I suppose it was the exact thing I needed to hear, because I just stopped what I was doing and built a pile of stones right there. I prayed, curled up on the couch while Silas tinkered, about beauty and seeing, really seeing, and melancholy and anger and making decisions that are fear-based, about my heart-dreams and my sins against my own heart. About love and regret and persistent pain.

I leaned against my dearest Friend, and wondered why at times I cannot trace all this beauty back to its Source. Why I am satisfied to tiptoe around these burning bushes. In the ordinary of our lives, there is such loveliness. There are whispers of what could be, of the true potential of all of us made in the image of the One who transcends it all. I need to remember this, in all of my interactions. I need to ask more people what they are dreaming of and where they see beauty.

Fear is strange because we fear our deepest desires sometimes. I fear becoming real, like the Skin Horse, because it means being worn down, but I’m worn down to exhaustion from retreat and withdrawal. Could there be anything more wonderful than being real? When you meet such a person, you remember. I sometimes think heaviness is my own personal thorn; I can’t comprehend all this energy and lightness around me except for the brief moments when it flickers over my head. I don’t seem to have many answers, but I recognize beauty, and I can give thanks for it.

Looking around is a good starting point.

I may never understand my own holding back. I may never deem myself worthy of such wild, limitless love. Oh, but may I continue to know it anyway. May I somehow point the way to the Source, gasping alongside the rest of creation at the glory all around us. May I be brave enough to believe it all matters.

I invite it. I want to be a mystic, taking my shoes off in ordinary places.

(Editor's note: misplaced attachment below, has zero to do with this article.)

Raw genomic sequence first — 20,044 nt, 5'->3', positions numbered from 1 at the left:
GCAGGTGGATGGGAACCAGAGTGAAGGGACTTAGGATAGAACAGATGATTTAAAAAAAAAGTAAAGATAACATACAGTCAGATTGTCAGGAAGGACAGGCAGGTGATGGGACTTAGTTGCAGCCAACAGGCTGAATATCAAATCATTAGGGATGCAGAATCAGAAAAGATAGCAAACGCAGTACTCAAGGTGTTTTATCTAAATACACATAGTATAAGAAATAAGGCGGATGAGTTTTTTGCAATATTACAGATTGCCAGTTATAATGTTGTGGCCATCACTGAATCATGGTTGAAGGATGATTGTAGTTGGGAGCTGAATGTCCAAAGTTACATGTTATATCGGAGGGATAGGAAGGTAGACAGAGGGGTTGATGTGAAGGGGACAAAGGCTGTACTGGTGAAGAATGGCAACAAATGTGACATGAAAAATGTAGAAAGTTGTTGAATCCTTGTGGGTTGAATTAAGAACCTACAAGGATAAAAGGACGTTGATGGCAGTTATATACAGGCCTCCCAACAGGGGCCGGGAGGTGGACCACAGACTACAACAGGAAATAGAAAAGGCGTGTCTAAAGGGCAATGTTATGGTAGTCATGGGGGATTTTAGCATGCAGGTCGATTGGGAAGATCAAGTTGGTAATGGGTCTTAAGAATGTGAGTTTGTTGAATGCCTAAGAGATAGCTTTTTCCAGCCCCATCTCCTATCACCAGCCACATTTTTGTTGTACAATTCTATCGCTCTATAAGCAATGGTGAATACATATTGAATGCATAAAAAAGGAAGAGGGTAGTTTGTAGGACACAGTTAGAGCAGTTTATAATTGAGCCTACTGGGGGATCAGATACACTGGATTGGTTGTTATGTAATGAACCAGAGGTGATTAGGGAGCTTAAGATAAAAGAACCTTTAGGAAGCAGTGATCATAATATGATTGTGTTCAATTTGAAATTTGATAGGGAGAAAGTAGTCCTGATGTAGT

*originally posted December 5, 2012 on Noting Now.

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feasting, fasting, and dreaming of bread

Ricky and I are almost finished with our Whole30–an elimination diet that cuts out all grains, dairy, legumes, sugar, alcohol, and anything processed for thirty days. The idea is to reduce inflammation and discover if any of those foods are making you sick, and for us, it’s also a way to shed some holiday pounds and detox from sugar. In case you’d like to know, our Valentine’s Day dessert was a roasted sweet potato with ghee, strawberries, blueberries, and a sprinkle of nutmeg–which is actually quite delicious–but it was hard for me to focus on that after smelling the warm, cotton-candy aroma of fresh-out-of-the-oven red velvet cupcakes I’d baked with the kids. But–lest you think we’re noble or anything like that, know that we’ve both cheated. Ricky ate a fish sandwich when a friend came to town and I took a big bite of Silas’ peanut butter and honey sandwich one day when no one was around (it was an awesome moment). We discovered that our trail mix has sugar in it and ate it anyway, I’ve drizzled  honey into my coffee a time or two, and last night we seriously considered making it a Whole25 so we could be done before the weekend.

Also, every Sunday we gladly accept a broken piece of bread and a sip of wine. Our pastor sometimes gives out very large pieces of bread, noting that it’s a habit he formed during his prison ministry days, from wanting to offer the inmates as much nourishment as possible. We don’t complain.

Since I’ve confessed, I feel justified in bragging that we sat and watched our kids eat McDonald’s at the Air and Space Museum (it was the only food choice available, it was dinnertime, and they were about to stage a mutiny) and did not eat a single fry. I was totally having a battle in my mind. We then drove an hour back home and picked up some Chipotle bowls–green salad, steak, grilled peppers and onions, pico de gallo, and a gigantic scoop of guacamole. It tasted like heaven, and victory. That was a high point.